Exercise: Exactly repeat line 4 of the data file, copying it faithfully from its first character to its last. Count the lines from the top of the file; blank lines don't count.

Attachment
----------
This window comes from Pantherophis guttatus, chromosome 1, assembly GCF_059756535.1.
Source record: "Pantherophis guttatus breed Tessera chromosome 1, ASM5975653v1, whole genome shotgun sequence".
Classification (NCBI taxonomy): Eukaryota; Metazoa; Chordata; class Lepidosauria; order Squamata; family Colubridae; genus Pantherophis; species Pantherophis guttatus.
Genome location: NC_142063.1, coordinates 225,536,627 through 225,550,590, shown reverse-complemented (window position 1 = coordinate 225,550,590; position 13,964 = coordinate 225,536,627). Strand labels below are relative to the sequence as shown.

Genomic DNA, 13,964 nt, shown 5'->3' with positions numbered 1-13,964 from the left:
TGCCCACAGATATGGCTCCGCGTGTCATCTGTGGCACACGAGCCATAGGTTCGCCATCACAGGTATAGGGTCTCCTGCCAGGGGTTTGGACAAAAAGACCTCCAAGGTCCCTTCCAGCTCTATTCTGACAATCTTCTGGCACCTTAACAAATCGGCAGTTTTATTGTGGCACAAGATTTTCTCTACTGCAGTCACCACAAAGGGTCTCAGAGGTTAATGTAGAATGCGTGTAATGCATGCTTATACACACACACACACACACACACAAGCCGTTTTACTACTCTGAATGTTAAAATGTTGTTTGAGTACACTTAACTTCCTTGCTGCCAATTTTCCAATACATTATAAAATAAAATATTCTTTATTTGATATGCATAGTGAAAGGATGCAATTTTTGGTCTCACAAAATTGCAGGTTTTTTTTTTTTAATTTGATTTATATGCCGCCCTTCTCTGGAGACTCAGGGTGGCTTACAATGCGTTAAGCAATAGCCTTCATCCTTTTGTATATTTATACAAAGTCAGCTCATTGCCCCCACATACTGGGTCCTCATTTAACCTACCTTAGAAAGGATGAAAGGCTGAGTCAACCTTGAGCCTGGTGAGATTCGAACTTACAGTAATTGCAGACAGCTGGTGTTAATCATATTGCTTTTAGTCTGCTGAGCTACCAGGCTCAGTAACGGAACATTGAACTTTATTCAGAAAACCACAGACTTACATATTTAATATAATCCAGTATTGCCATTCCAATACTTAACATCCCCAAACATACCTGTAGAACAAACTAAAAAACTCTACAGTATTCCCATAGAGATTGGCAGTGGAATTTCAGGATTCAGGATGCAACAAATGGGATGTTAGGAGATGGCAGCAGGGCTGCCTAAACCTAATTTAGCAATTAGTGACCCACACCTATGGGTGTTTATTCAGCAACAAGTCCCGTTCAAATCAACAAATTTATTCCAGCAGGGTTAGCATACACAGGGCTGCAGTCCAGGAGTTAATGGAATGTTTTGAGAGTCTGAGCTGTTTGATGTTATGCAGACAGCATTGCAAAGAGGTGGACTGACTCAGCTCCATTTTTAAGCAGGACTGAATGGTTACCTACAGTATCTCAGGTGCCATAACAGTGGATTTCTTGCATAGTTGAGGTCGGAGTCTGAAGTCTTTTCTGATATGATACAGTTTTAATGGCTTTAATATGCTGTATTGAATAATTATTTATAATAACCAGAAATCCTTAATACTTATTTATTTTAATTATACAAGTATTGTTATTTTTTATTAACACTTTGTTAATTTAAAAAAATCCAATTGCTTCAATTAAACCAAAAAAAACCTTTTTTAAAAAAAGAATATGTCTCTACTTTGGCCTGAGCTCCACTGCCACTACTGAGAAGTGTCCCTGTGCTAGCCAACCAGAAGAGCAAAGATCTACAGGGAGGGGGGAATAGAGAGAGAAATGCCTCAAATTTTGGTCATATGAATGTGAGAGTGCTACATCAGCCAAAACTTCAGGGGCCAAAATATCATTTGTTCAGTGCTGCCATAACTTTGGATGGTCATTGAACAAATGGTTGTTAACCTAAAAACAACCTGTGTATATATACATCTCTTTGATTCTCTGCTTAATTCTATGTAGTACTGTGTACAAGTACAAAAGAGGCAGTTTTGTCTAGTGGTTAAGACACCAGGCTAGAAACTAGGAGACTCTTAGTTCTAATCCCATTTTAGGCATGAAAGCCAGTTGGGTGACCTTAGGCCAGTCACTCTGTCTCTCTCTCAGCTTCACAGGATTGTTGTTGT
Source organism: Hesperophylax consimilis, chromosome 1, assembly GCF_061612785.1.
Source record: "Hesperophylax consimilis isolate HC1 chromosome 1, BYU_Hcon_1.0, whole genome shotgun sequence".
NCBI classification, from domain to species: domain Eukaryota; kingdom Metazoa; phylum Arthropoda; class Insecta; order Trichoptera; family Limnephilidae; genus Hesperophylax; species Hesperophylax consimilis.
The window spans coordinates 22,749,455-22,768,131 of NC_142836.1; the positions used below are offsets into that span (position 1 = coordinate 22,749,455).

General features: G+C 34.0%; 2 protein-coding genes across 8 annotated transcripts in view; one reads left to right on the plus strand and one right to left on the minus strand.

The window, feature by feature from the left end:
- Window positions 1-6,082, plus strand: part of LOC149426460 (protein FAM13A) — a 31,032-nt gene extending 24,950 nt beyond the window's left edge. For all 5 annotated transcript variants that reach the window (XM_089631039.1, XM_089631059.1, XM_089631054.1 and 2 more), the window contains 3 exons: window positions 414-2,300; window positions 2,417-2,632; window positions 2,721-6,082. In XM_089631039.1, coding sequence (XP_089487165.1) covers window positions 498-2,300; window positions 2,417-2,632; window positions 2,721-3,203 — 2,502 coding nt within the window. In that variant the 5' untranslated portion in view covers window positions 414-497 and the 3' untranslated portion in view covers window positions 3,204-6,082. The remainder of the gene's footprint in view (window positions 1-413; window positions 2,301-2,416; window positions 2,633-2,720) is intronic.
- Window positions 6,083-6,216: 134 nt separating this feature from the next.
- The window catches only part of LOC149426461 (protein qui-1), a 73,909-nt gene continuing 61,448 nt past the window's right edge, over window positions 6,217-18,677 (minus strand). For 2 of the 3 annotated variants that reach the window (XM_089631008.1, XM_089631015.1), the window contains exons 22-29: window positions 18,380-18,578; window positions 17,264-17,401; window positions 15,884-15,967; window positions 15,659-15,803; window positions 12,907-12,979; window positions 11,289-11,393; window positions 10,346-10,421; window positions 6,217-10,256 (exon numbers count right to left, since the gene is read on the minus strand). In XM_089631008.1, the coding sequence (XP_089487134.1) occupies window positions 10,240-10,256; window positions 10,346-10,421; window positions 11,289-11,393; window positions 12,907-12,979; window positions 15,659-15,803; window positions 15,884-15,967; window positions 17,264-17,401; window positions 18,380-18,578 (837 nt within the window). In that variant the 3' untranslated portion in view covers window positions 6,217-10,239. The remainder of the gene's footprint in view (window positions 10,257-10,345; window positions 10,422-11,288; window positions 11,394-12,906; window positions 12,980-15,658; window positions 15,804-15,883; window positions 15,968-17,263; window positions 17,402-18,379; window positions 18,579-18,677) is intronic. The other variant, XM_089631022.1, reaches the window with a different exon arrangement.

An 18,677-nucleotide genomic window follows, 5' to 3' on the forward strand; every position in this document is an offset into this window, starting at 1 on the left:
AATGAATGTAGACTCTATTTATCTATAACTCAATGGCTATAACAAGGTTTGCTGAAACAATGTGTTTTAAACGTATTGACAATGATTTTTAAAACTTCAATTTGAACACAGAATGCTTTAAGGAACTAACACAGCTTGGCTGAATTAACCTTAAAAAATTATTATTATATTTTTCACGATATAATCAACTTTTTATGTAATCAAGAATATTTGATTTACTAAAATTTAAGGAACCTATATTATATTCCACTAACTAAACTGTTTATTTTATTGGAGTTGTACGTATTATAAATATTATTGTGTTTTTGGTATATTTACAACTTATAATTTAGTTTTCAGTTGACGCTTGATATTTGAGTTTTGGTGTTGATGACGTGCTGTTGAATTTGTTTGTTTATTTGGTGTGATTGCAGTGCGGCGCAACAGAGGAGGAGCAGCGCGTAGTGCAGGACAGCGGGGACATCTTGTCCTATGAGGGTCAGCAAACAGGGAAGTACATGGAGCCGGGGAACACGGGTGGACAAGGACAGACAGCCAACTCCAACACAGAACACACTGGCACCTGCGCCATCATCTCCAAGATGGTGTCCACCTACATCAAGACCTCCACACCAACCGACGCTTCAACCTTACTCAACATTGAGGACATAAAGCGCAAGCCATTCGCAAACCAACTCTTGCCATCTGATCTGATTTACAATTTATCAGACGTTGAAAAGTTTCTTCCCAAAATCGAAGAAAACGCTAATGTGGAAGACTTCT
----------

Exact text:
Genome location: NC_142063.1, coordinates 225,536,627 through 225,550,590, shown reverse-complemented (window position 1 = coordinate 225,550,590; position 13,964 = coordinate 225,536,627). Strand labels below are relative to the sequence as shown.